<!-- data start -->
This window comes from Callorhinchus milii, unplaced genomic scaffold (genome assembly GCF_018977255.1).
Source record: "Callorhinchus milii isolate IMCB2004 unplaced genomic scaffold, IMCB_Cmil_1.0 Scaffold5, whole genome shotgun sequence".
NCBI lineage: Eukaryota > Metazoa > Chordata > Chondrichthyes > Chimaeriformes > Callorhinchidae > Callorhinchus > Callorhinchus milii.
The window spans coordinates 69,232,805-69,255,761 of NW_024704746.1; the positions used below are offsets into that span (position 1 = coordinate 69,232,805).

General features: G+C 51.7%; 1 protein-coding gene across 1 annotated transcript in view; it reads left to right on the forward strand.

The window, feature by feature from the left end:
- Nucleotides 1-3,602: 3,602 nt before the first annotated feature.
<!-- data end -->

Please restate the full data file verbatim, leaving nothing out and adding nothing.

This window comes from Callorhinchus milii, unplaced genomic scaffold (genome assembly GCF_018977255.1).
Source record: "Callorhinchus milii isolate IMCB2004 unplaced genomic scaffold, IMCB_Cmil_1.0 Scaffold5, whole genome shotgun sequence".
NCBI lineage: Eukaryota > Metazoa > Chordata > Chondrichthyes > Chimaeriformes > Callorhinchidae > Callorhinchus > Callorhinchus milii.
The window spans coordinates 69,232,805-69,255,761 of NW_024704746.1; the positions used below are offsets into that span (position 1 = coordinate 69,232,805).

General features: G+C 51.7%; 1 protein-coding gene across 1 annotated transcript in view; it reads left to right on the forward strand.

The window, feature by feature from the left end:
- Nucleotides 1-3,602: 3,602 nt before the first annotated feature.